The release of the new data coincides with ACC’s filing of public comments on the US ‘List 3’ and follows on the heels of testimony given in August by ACC director of international trade, Ed Brzytwa, in which ACC called on policymakers to remove all 1,505 chemicals and plastics products, valued at $16.4bn, from List 3.
“It is unavoidable that China’s tariffs on the US chemicals and plastics exports will result in reduced demand for those exports,” said Emily Sanchez, ACC director of economics and data analytics and chief author of the new report.
“Depending on the elasticity of demand for the US products in China, the retaliatory tariffs could result in substantial losses for American producers, their employees, and for the communities that depend on the economic activity that workers in the chemicals and plastics industry generate.”
ACC’s analysis presents two potential scenarios: a ‘baseline case’, in which Chinese importers are more challenged to find alternative sources to the US products; and a ‘worst case’, where Chinese customers can more readily adjust their supply chains to substitute for the US-sourced goods.
In the baseline case, ACC estimates that the loss in the US chemicals and plastics exports to China would be equivalent to $1.6bn annually. Losses to the US chemical and plastics exports could reach as high as $6.1bn annually under a worst-case scenario, according to ACC.
“If numbers are the universal language, then there should be no language barrier preventing the US and China from understanding the damage that tariffs are ready to inflict on one another’s economies,” Brzytwa said.
“Both sides have proven that they have the other’s most thriving domestic industries, like chemicals, in their crosshairs. Now, it is time for the US and China to steer this trade war to a sensible, productive, and stable conclusion. For China’s part, it must recognise that the path it has followed now for decades – flouting World Trade Organization principles and agreements – is no longer in its best economic interest.”
At the same time, the data also illustrate that the current US trade actions may lead to severe, unintended consequences that should not be overlooked by the Administration. “As the US Administration continues to erect costly barriers to accessing global supply chains and foreign customer markets, the Chinese government is actively working towards directing industrial capacity expansions in their own domestic economy and eliminating tariff and other barriers to doing business with other (non-US) foreign partners,” Sanchez noted.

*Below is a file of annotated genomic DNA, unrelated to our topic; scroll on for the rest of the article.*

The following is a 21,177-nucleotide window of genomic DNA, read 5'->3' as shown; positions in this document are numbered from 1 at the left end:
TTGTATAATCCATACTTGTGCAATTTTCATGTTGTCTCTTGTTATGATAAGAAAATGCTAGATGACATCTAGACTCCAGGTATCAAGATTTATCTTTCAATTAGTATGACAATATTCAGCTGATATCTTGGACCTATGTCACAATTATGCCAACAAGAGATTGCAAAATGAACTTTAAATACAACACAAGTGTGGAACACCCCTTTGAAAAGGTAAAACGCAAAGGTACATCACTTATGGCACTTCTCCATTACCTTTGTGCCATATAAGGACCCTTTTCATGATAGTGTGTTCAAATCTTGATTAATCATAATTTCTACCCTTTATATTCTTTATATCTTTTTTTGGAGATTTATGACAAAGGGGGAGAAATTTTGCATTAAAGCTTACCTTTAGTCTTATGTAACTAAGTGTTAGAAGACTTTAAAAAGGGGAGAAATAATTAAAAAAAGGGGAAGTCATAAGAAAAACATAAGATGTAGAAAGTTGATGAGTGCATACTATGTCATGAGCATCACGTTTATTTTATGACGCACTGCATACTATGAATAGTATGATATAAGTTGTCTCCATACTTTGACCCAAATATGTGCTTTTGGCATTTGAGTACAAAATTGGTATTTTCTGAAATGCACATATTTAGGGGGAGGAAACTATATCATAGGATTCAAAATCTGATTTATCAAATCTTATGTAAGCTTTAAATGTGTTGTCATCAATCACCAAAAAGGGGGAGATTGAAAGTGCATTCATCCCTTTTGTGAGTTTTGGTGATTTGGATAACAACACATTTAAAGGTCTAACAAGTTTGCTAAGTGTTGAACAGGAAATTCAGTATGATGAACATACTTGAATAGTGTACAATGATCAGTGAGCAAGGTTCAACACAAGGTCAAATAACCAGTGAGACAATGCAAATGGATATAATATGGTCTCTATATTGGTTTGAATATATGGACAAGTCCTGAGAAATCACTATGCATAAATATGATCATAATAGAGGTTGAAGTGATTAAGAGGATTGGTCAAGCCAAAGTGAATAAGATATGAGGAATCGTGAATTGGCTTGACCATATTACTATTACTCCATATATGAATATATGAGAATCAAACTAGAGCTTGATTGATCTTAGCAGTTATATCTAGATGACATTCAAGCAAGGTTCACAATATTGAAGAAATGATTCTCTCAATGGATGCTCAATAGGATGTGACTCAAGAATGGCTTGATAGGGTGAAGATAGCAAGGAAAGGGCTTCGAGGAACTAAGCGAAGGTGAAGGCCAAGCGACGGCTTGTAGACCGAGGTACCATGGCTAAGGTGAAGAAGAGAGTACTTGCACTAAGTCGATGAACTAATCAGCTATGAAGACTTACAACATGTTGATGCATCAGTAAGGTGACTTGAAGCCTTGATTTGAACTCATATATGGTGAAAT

“The loss in demand due to retaliatory tariffs on the US chemical exports to China will reduce the competitiveness of chemical manufacturers in the US and, as a result, output and job losses in the chemical industry will accrue due to lost demand for chemistry. This lost manufacturing activity will be felt upstream as suppliers to the industry face reduced demand for their output and it will be felt in the local communities where workers spend their wages,” Sanchez added.
To that point, ACC’s public comments on List 3 also include a growing list of 21 first-hand accounts from companies exposed to the potentially damaging impacts from the Administration’s China Section 301 tariffs and Section 232 tariffs and quotas on steel and aluminium imports. The anecdotes forebode significant disruptions to supply chain operations – incentivising companies to move US production overseas due to the sudden, uneven playing field that tariffs would create in the global marketplace.
“A trade war will neither achieve a more balanced trading relationship between the US and China nor advance the interests of the US economy, manufacturers, and consumers,” Brzytwa reiterated.
“We strongly urge the US government to avoid this action, rescind the tariffs currently in effect, and therefore pre-empt additional retaliation by China.”
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